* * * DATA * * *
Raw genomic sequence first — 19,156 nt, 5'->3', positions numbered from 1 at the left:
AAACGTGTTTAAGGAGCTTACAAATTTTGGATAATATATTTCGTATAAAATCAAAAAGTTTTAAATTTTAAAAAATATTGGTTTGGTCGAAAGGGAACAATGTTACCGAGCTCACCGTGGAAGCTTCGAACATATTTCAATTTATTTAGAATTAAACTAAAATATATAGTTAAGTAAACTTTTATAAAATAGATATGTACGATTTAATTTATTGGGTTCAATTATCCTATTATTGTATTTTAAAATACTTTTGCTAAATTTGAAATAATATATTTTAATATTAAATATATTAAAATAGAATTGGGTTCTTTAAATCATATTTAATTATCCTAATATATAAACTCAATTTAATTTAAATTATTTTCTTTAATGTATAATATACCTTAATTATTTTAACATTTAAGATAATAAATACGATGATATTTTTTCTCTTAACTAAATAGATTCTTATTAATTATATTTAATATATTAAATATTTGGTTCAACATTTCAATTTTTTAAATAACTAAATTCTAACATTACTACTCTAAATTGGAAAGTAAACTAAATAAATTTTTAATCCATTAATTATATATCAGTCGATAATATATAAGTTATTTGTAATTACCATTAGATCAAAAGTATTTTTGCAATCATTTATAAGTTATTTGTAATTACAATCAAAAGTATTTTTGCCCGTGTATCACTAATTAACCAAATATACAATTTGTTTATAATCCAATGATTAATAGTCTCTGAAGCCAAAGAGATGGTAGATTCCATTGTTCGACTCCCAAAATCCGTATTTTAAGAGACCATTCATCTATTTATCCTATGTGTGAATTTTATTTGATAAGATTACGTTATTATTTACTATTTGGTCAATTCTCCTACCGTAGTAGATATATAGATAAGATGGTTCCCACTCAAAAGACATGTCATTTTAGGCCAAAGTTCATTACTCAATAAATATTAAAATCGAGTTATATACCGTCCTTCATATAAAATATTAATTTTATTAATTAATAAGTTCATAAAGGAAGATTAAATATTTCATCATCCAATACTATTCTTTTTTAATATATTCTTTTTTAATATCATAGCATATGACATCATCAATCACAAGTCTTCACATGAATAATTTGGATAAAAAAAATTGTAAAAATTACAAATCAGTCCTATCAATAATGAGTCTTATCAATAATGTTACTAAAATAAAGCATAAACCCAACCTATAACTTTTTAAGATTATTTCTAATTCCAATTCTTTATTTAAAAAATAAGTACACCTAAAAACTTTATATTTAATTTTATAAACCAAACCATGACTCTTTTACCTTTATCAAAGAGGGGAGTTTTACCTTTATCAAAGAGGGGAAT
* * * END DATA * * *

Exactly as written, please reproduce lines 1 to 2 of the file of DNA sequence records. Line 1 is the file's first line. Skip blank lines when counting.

Raw genomic sequence first — 19,156 nt, 5'->3', positions numbered from 1 at the left:
AAACGTGTTTAAGGAGCTTACAAATTTTGGATAATATATTTCGTATAAAATCAAAAAGTTTTAAATTTTAAAAAATATTGGTTTGGTCGAAAGGGAACAATGTTACCGAGCTCACCGTGGAAGCTTCGAACATATTTCAATTTATTTAGAATTAAACTAAAATATATAGTTAAGTAAACTTTTATAAAATAGATATGTACGATTTAATTTATTGGGTTCAATTATCCTATTATTGTATTTTAAAATACTTTTGCTAAATTTGAAATAATATATTTTAATATTAAATATATTAAAATAGAATTGGGTTCTTTAAATCATATTTAATTATCCTAATATATAAACTCAATTTAATTTAAATTATTTTCTTTAATGTATAATATACCTTAATTATTTTAACATTTAAGATAATAAATACGATGATATTTTTTCTCTTAACTAAATAGATTCTTATTAATTATATTTAATATATTAAATATTTGGTTCAACATTTCAATTTTTTAAATAACTAAATTCTAACATTACTACTCTAAATTGGAAAGTAAACTAAATAAATTTTTAATCCATTAATTATATATCAGTCGATAATATATAAGTTATTTGTAATTACCATTAGATCAAAAGTATTTTTGCAATCATTTATAAGTTATTTGTAATTACAATCAAAAGTATTTTTGCCCGTGTATCACTAATTAACCAAATATACAATTTGTTTATAATCCAATGATTAATAGTCTCTGAAGCCAAAGAGATGGTAGATTCCATTGTTCGACTCCCAAAATCCGTATTTTAAGAGACCATTCATCTATTTATCCTATGTGTGAATTTTATTTGATAAGATTACGTTATTATTTACTATTTGGTCAATTCTCCTACCGTAGTAGATATATAGATAAGATGGTTCCCACTCAAAAGACATGTCATTTTAGGCCAAAGTTCATTACTCAATAAATATTAAAATCGAGTTATATACCGTCCTTCATATAAAATATTAATTTTATTAATTAATAAGTTCATAAAGGAAGATTAAATATTTCATCATCCAATACTATTCTTTTTTAATATATTCTTTTTTAATATCATAGCATATGACATCATCAATCACAAGTCTTCACATGAATAATTTGGATAAAAAAAATTGTAAAAATTACAAATCAGTCCTATCAATAATGAGTCTTATCAATAATGTTACTAAAATAAAGCATAAACCCAACCTATAACTTTTTAAGATTATTTCTAATTCCAATTCTTTATTTAAAAAATAAGTACACCTAAAAACTTTATATTTAATTTTATAAACCAAACCATGACTCTTTTACCTTTATCAAAGAGGGGAGTTTTACCTTTATCAAAGAGGGGAAT